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Blessed John Henry Newman had some special American counterparts.
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More details about Levi Ives’s life after 1852 are in an article, “Once We Knew How to Rescue Poor Kids,” by William J. Stern, in City Journal, Autumn 1998. Until his death in 1867, Ives devoted himself to scholarship and charity. Encouraged by Archbishop John Hughes of New York, he became a professor of rhetoric at what is now Fordham University and taught at other Catholic institutions. But more significant, according to Stern, was Ives’s creation and leadership of a highly effective charitable institution, the New York Catholic Protectory for delinquent boys.
Read Stern’s article in full for an appreciation of Ives’s remarkable work:
Stern quotes Ives’ own memoir about his agonizing decision at the age of 55 to leave his Tar Heel bishopric and become an unemployed layman, recalling a feeling of “horror… enhanced by the self-humiliation with which I saw such a step must cover me, the absolute deprivation of all mere temporal support which it must occasion, not only to myself, but to one whom I was bound ‘to love and cherish until death.’”
Stern writes: “Ives indeed stood to lose the considerable worldly honor and eminence he had attained within the Episcopal Church. And Ives was right: what would it do to his wife? Her life had not been easy after she married him. The Iveses had lost both their young children to illness, a crushing blow. Rebecca Ives was frequently ill herself. She found the harshness of North Carolina and the distance from her family in New York hard to endure. And her father — Ives’s great, almost fatherly, benefactor — was before his death … the very embodiment of American Episcopalianism.”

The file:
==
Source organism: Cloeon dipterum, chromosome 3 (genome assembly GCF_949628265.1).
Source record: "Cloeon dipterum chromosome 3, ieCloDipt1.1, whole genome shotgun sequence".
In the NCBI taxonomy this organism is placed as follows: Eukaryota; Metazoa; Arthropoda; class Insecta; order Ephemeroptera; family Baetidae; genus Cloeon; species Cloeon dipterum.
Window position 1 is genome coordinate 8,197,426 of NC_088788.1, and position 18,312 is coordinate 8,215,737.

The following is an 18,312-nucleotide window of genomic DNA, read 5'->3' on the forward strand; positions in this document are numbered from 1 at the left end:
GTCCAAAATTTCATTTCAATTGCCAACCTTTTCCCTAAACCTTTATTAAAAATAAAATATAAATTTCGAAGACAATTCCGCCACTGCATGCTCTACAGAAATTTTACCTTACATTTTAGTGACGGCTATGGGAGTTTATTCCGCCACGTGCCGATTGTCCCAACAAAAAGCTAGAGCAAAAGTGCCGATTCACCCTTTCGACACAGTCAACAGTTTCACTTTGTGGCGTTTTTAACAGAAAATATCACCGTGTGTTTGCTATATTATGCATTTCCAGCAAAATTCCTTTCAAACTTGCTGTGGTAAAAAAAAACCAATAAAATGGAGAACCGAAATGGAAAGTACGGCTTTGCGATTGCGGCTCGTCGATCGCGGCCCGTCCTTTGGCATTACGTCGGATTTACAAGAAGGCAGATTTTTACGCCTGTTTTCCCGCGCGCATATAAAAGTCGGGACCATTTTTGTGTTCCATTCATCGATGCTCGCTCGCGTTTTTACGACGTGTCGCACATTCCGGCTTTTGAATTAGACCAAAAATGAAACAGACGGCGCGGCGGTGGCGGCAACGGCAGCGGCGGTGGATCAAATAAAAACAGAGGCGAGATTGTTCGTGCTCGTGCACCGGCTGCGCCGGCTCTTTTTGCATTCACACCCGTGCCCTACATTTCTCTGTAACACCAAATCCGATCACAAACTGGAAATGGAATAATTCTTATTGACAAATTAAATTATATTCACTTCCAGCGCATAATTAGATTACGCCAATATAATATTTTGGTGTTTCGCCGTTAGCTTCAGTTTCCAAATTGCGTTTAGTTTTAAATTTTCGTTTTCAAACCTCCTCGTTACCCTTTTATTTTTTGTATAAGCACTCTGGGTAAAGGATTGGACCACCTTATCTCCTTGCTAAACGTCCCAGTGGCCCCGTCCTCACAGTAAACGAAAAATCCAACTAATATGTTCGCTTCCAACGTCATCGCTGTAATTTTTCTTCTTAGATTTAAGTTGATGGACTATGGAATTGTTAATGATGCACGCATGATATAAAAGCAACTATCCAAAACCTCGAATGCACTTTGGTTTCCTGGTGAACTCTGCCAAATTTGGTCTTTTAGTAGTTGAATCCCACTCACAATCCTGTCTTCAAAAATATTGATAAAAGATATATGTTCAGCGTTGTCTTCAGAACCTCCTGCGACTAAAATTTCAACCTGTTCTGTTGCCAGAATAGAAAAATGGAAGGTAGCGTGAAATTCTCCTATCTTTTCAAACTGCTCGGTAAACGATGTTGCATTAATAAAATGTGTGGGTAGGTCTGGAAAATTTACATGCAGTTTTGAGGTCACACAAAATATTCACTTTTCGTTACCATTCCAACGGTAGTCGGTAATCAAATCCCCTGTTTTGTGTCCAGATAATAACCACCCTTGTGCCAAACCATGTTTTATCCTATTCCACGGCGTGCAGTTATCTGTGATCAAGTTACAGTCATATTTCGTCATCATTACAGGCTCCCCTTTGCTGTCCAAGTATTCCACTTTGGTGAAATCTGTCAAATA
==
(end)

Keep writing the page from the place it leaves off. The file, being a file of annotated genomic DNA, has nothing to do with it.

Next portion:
A certain amount of fame, together with reputations for what Saint Augustine of Hippo called “heroic virtue,” began the Vatican processes making Elizabeth Seton a canonized saint and John Henry Newman a “blessed.”
Would more awareness of the heroic and prophetic lives of Levi and Rebecca Ives put them on the path toward canonization?
A man of faith in a godless age is hitting Americans where it hurts.
Mr. and Mrs. American Spectator Reader, let P.J. O’Rourke talk sense to your kids.
In Britain, defending your property can get you life.
It won’t take long for conservatives to scratch this presidential wannabe off their 2008 scorecard.
Was the President done in by the economy, or by the politics of the economy?
H/T to National Review Online